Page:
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  1. Adopting A National Identification Program With An Open-Source Application Program Interface (API)

The next lesson the Nigerian government, the tech and digital industry and its stakeholders must learn from India is the development of a national identification program, with an open-source application program interface (API). It helped India in its upward mobility when it created the Aadhaar program, which gives the citizens of India a unique digital ID that they can use to access several government-controlled benefits and financial services.

This Aadhaar API was released to Indian developers to integrate the program into their systems. It gave Indian FinTechs and digital mobile providers access to citizens’ databases to perform credit checks, customer verification, online payments, and more. Indians conduct virtually any transaction – pay rent, order a ride to work or buy lunch – using their Aadhaar ID. In Nigeria, there are presently thirteen separate federal agencies that conduct e-Identification and offer IDs. It began in 2014.

While this is a good step, such construction creates bottlenecks to access citizens’ databases. There is a poor synergy among these agencies, which have led to the issuance of duplicate IDs. Furthermore, the databases are yet to be released to developers by the federal government. Therefore, there is a need for the Nigerian government to create a single unified program similar to Aadhaar, and release the API to private developers.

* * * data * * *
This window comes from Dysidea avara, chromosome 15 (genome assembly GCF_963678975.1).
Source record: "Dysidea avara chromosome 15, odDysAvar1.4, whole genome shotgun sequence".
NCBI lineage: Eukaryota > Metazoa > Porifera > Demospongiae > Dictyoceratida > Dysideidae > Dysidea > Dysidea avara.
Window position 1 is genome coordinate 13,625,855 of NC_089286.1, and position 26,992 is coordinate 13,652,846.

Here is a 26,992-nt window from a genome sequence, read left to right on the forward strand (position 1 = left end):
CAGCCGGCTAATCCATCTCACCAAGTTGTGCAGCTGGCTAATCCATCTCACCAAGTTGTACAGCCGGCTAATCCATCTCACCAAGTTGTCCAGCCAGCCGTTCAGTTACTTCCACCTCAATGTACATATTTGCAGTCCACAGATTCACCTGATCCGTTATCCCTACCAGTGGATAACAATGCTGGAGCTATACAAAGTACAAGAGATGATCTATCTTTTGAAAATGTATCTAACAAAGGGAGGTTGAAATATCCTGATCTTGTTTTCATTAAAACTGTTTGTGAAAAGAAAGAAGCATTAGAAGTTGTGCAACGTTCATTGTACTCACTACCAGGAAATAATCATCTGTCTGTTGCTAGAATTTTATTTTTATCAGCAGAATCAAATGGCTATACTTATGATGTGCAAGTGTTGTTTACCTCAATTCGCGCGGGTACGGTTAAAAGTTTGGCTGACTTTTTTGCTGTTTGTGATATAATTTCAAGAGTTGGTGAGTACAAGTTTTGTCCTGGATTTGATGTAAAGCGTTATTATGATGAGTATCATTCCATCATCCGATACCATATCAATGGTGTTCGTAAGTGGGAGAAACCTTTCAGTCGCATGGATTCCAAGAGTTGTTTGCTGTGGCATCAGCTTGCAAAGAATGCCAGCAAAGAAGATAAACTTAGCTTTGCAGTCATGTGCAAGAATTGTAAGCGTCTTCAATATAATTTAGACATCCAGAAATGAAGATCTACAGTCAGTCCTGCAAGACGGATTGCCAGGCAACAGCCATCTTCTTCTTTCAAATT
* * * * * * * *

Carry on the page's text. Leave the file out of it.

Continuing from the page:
1. Embracing Digital Payments

Nigeria is optimally slow in adopting digital payments. In recent times, the Nigerian government froze the accounts of over 5 FinTechs startups, whereas the Indian government accelerated the digitization of its economy when it forcefully demonetized the nation’s economy in 2016. The government removed 86% of the cash in circulation, which encouraged all forms of digital payments, including the use of e-wallets.

Between October and December 2016, e-wallet transactions surged by 163%. This forced mobile operators to also launch their banking services. For example, Airtel launched its banking services in 2017 to cater for its 250-million-subscriber base. Despite moves to replicate the transition to a cashless economy, Nigeria plans to do so by taxing cash which may backfire. In 2019, mobile transactions accounted for only 1.4% of Nigeria’s GDP last year, compared to 44% in Kenya. Despite allowing MTN to provide mobile-money services, the Central Bank of Nigeria is still not open to FinTechs providing mobile services at a 100% rate, but rather stuck with promoting a bank-based regulatory framework for mobile money.

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Nnaemeka is an academic scholar with a degree in History and International Studies from the University of Nigeria, Nsukka. He is also a creative writer, content creator, storyteller, and social analyst.